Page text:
Person

Moises Naim

Nationality:

Venezuela

Born:

1952

Occupation:

Journalist, Author

Residence:

Washington, D.C

Moises Naim is a Venezuelan author, journalist, and the former Minister of Trade and Industry of Venezuela in the government of Carlos Andres Perez. He was the director of Venezuela’s Central Bank and an executive director of the World Bank. [1]

Naim is the founder and chairman of the board for the Group of Fifty, a network of global business leaders, and sits on the boards of several non-profit groups including the National Endowment for Democracy, International Crisis Group, and George SorosOpen Society Foundations. He also sits on the boards of directors for several global corporations. [2]

Career

Moises Naim received Master of Science and Ph.D. degrees from the Massachusetts Institute of Technology and a Doctor Honoris Causa in International Affairs from American University. He was a professor of business and economics, as well as the dean of the IESA, a private non-profit business school in Venezuela. Naim is a member of the Council on Foreign Relations and became an honorary member of the Venezuelan Academy of Economic Sciences in April 2020. [3] [4]

Naim served as Venezuela’s Minister of Trade and Industry in the early 1990s. He was also the director of Venezuela’s Central Bank and an executive director of the World Bank, which has been accused of bolstering government inefficiency and preventing private sector development in recipient countries. [5] [6]

Naim is a Distinguished Fellow at the Carnegie Endowment for International Peace in Washington, D.C. Carnegie is a foreign-policy think tank with centers around the world including Moscow, Beirut, Beijing, Brussels, and New Delhi. [7]

Naim is the founder and chairman of the board for the Group of Fifty and sits on the board of directors of the National Endowment for Democracy, a United States non-profit organization partly funded by the U.S. Congress to promote “democratic institutions” abroad. Naim is also on the board of directors of the International Crisis Group, a transnational non-profit, non-governmental organization that researches violent conflict. [8] [9]

He is also on the board of directors for the Open Society Foundations, a private grantmaking foundation created and funded by billionaire financier and liberal philanthropist George Soros. Open Society Foundations is the main hub of a Soros-funded network of more than 20 national and regional foundations, making it one of the largest political philanthropies in the world. Built on Soros’ anti-capitalist, redistributionist political philosophy, the organization gives away nearly a billion dollars per year to left-wing organizations around the world to advance Soros’ vision of an “open society.” Naim also sits on the boards of directors for multiple global corporations. [10] [11]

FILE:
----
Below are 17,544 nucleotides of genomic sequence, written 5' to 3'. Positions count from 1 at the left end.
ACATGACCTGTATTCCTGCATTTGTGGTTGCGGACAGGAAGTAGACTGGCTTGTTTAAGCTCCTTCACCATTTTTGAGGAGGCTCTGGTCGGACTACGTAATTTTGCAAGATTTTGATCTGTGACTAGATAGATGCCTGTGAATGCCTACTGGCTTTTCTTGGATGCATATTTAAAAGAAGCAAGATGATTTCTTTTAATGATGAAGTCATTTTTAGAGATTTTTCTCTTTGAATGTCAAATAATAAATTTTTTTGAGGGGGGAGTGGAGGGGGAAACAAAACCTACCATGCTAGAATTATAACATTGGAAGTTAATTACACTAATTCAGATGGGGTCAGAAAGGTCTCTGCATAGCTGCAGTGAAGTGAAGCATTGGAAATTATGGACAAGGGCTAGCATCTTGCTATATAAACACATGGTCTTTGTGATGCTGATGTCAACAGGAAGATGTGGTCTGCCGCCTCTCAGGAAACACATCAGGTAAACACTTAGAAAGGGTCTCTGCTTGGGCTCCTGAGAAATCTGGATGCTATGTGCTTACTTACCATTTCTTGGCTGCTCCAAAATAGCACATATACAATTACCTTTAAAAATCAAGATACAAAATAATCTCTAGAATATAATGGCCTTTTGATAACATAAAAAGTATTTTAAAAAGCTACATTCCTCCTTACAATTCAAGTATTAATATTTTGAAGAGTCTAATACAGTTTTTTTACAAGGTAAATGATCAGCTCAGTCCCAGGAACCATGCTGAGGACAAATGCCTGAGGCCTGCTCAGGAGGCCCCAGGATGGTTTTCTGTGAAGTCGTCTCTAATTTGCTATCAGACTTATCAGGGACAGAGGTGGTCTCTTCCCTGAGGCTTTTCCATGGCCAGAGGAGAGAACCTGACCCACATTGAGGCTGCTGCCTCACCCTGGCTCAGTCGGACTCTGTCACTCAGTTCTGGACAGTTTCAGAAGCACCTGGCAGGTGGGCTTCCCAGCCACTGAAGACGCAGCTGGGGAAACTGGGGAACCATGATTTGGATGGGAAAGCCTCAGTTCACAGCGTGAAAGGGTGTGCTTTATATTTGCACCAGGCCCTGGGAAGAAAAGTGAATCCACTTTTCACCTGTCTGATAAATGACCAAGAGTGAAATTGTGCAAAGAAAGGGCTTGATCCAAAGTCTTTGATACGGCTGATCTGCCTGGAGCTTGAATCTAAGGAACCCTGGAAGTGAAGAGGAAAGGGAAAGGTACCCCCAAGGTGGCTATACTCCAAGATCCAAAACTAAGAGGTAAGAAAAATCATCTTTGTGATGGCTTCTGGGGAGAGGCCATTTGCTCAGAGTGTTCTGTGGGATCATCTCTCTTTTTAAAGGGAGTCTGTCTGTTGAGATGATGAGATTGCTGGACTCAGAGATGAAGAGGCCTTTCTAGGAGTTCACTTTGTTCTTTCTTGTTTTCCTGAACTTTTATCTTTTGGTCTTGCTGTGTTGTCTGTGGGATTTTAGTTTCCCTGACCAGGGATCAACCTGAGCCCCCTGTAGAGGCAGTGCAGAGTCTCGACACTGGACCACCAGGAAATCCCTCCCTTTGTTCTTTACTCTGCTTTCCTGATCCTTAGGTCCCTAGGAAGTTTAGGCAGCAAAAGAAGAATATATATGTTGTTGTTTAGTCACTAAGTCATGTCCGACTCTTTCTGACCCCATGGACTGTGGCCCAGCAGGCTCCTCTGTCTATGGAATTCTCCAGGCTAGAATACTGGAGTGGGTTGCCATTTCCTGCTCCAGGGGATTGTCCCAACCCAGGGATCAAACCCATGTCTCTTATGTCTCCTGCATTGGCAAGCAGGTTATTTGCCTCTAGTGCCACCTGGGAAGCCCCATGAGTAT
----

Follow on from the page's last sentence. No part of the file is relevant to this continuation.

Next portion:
Writing

Naim re-launched the journal Foreign Policy and worked as its editor from 1996 until 2010. He is the chief international columnist for the Spanish and Italian newspapers El Pais and La Repubblica, and his columns have been published in the New York Times, Washington Post, Bloomberg Businessweek, Newsweek, and Time. Naim is also a contributor to the Financial Times “A-list,” and is an associate editor for The Atlantic. He also launched “Efecto Naim,” a weekly television program, in 2011. [12]

He has also authored several books, including The End of Power, Illicit, Two Spies in Caracas, and The Revenge of Power. [13]

References

  1. “Biography.” Moisésnaím.com. Accessed October 21, 2021. https://www.moisesnaim.com/biography. ^
  2. “Moisés Naím.” The Dialogue. March 2, 2020. https://www.thedialogue.org/experts/moises-naim/. ^
  3. “Biography.” Moisésnaím.com. Accessed October 21, 2021, https://www.moisesnaim.com/biography. ^
  4. “Moisés Naím.” Carnegie Endowment for International Peace. Accessed October 21, 2021, https://carnegieendowment.org/experts/21. ^
  5. “Biography.” Moisésnaím.com. Accessed October 21, 2021. https://www.moisesnaim.com/biography. ^
  6. Karl Thompson. “Criticisms of Official Development Aid.” ReviseSociology. January 14, 2021. https://revisesociology.com/2017/02/22/criticisms-of-official-development-aid/. ^
  7. “Biography.” Moisésnaím.com. Accessed October 21, 2021. https://www.moisesnaim.com/biography. ^
  8. “Moisés Naím.” The Dialogue. March 2, 2020. https://www.thedialogue.org/experts/moises-naim/. ^
  9. “Supporting Freedom around the World.” National Endowment for Democracy. Accessed October 21, 2021. https://www.ned.org/. ^
  10. “Moisés Naím – Foreign Policy.” BCC Speakers. June 30, 2017. https://grupobcc.com/en/speakers/moises-naim/. ^
  11. George Soros. “The Capitalist Threat.” The Atlantic. May 9, 2019. https://www.theatlantic.com/magazine/archive/1997/02/the-capitalist-threat/376773/. ^
  12. “Moisés Naím.” The Dialogue. March 2, 2020. https://www.thedialogue.org/experts/moises-naim/. ^
  13. “Amazon Books – Moises Naim.” Amazon.in. Accessed October 21, 2021. https://www.amazon.in/Books-Moises-Naim/s?rh=n%3A976389031%2Cp_27%3AMoises%2BNaim. ^
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